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Convex polyhedron $P$ is a subset of $\mathbb{R}^n$ that satisfies system of linear inequalities \begin{align} a_{11}x_1 + \cdots + a_{1n}x_n & \sim_1\, c_1 \\ & \vdots \\ a_{p1}x_1 + \cdots + a_{pn}x_n & \sim_p\, c_p, \end{align} where $\sim_i \in \{\leq,\geq\}$. It can be alternatively represented by two finite sets of generators $V, W \subseteq \mathbb{R}^n$: $$P = \text{conv}(V) + \text{cone}(W),$$ where conv(V) denotes all convex combinations of points in V and cone(W) all nonnegative linear combinations of points in W.

Now, what if we allow $\sim_i$ to be from $\{\geq,>,\leq,<\}$. Is there some similar representation in terms of generating points for such sets?

(I possess no knowledge of this area of mathematics, so I apologize if I got the terminology wrong or if this question is just plain stupid.)

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I may misunderstand the question because it seems trivially false -- take 0<x<1, what would V,W be? –  Yaroslav Bulatov Oct 8 '10 at 17:21
    
I didn't mean that the set must neccessarily be defined as P = conv(V) + cone(W) for some V and W. What I wanted to know is if the set can be described /somehow/ similarly, in terms of generating points. I am aware that it is rather vague question, but there is always chance that it may be something obvious or something almost everyone knows. Anyway, my mistake, I'll try to rephrase the question. –  aats Oct 8 '10 at 17:40

2 Answers 2

No. Unfortunately, it can't even be done in the 1D case. For instance, consider the inequalities $x > 0$ and $x < 1$. Then $P$ is the open interval $(0,1)$. You can't take $V = \{0,1\}$ because then conv$(V)$ is the closed interval $[0,1]$. Taking $V$ to be any other two points between 0 and 1 would generate a conv$(V)$ that is a strict subset of $P$.

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Looks like Yaroslav posted while I was typing up my answer. :) –  Mike Spivey Oct 8 '10 at 17:24
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(I don't have enough reputation points to comment on the original question, so I have to comment on mine.) I think this is a fine question as stated. The counterexample Yaroslav and I give has to do with the fact that a convex polyhedron with open faces does not contain its boundary (a fundamental property of the reals) and thus doesn't contain any extreme (generating) points. P must have extreme points to get P = conv(V) + cone(W). –  Mike Spivey Oct 8 '10 at 20:16

Seems like such polyhedra are called not necessarily closed (NNC) and are usually represented as closed polyhedra with additional dimension $\varepsilon$: every strict inequality $a_{i1}x_1 + \ldots + a_{in}x_n > c_i$ is replaced by $a_{i1}x_1 + \ldots + a_{in}x_n - \varepsilon \geq c_i$ and two additional inequalities $0 \leq \varepsilon \leq 1$ are added to the system. If we call this polyhedron $P'$, the desired polyhedron is the set $\{ (x_1,\ldots,x_n) \mid (x_1,\ldots,x_n,\varepsilon) \in P', \varepsilon > 0 \}$. Such a system of constraints can be converted to representation by generators.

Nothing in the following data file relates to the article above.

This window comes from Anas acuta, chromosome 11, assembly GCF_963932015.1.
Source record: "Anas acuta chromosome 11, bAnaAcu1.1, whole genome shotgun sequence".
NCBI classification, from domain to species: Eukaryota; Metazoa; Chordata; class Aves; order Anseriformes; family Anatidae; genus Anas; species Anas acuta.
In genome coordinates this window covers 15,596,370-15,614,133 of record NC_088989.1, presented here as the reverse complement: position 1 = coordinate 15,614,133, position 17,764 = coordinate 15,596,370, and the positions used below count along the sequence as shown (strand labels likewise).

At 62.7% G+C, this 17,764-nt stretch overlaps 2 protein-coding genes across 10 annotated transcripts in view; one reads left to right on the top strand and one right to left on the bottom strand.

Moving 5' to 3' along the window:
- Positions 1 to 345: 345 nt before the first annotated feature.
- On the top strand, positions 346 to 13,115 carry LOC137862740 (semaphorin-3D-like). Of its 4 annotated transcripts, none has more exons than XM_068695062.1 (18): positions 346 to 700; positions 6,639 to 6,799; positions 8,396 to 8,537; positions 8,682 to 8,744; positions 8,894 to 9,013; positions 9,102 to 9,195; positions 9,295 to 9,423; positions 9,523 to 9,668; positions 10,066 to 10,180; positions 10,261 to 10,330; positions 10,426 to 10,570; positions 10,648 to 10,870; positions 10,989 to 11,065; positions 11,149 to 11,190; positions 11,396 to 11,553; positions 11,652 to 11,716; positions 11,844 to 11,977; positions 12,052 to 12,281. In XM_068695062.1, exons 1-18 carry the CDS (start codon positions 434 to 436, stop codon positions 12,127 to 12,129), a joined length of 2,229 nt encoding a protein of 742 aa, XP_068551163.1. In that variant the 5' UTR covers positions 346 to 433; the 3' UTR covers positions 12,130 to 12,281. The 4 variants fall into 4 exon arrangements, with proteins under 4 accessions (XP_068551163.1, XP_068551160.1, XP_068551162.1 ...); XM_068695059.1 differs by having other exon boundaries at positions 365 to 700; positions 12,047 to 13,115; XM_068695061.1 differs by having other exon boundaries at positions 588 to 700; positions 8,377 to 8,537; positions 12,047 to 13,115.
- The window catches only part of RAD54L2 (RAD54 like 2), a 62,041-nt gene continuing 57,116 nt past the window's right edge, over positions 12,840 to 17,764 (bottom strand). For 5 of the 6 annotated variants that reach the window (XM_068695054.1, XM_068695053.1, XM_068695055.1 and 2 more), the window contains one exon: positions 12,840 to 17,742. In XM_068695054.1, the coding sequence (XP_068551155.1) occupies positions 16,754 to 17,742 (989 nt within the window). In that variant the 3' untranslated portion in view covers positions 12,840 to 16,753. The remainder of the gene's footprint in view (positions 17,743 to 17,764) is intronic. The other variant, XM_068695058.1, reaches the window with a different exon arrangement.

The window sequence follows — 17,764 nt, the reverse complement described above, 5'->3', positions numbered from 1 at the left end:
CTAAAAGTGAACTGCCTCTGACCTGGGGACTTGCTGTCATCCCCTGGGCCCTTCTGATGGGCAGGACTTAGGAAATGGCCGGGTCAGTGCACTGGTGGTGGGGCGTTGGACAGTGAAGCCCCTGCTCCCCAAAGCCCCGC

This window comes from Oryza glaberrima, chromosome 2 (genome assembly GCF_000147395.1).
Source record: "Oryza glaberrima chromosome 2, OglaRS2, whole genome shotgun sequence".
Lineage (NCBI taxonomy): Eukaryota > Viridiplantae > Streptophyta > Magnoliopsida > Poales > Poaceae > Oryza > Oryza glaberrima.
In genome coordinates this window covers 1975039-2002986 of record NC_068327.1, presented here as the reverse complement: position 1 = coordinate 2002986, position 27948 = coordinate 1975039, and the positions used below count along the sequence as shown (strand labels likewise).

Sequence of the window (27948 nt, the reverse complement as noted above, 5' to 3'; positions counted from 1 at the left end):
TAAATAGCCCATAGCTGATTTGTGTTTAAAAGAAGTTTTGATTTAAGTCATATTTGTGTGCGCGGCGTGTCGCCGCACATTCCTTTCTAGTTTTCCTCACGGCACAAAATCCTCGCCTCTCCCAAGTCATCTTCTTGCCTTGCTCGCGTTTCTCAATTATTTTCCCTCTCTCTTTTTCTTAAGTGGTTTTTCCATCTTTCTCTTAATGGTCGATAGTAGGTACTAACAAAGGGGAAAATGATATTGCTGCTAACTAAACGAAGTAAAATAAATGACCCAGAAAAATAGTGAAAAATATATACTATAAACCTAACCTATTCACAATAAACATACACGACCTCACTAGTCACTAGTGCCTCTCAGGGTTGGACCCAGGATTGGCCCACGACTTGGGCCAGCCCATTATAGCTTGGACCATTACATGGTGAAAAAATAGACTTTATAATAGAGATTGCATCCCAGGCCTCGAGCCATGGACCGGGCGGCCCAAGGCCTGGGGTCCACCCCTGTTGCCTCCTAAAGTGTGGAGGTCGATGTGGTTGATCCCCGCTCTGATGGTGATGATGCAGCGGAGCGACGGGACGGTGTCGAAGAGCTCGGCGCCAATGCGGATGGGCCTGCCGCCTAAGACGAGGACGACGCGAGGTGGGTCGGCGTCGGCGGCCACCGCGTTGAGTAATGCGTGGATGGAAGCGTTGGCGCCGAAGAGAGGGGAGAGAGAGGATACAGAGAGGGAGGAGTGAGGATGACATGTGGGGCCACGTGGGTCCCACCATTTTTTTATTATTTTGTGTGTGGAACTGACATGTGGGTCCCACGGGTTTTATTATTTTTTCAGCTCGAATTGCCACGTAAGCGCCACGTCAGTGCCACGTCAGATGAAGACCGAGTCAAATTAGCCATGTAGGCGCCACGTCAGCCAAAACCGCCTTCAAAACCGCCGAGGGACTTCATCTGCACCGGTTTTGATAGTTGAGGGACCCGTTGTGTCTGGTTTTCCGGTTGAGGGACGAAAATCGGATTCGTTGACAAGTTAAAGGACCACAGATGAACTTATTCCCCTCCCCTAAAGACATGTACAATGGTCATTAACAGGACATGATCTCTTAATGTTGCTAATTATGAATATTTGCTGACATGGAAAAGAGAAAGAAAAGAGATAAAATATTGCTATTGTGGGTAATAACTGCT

Alternatively, they can be characterized directly by three sets of generators $R,P,C \in \mathbb{R}^n$, i.e. every point can be obtained as

$$\alpha_1r_1 + \ldots + \alpha_kr_k + \beta_1p_1 + \ldots + \beta_lp_l + \gamma_1c_1 + \ldots + \gamma_mp_m,$$

where $r_i \in R, p_i \in P, c_i \in C$ and $\alpha_i, \beta_i, \gamma_i \in \mathbb{R}^+$ and $\sum_{i=1}^l \beta_i + \sum_{i=1}^m \gamma_i = 1$ and there is $1 \leq i \leq l$ such that $\beta_i \neq 0$. The trick here is that points in $C$ don't have to lie within the NNC polyhedron, but its closure, and whenever they appear in the sum, there must also be point from $P$ with nonzero coefficient. This representation can easily be converted to the one mentioned above.

References:
R. Bagnara, P. M. Hill, E. Zaffanella: A New Encoding of Not Necessarily Closed Convex Polyhedra
R. Bagnara, E. Ricci, E. Zaffanella, P. M. Hill: Possibly Not Closed Convex Polyhedra and the Parma Polyhedra Library

Seems like this stuff is used mostly in static analysis/verification and is not interesting to mathematicians, maybe I should have asked on cstheory instead? Any feedback regarding the question welcome, as well as corrections regarding my misuse of terminology/notation.

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I still think this is a fine question for this forum. I was also interested to read your follow-up here. It sounds like what you really wanted was a way to use a set of generators to describe an open convex polyhedron. Your answer here gives that. Nice. –  Mike Spivey Oct 13 '10 at 13:40

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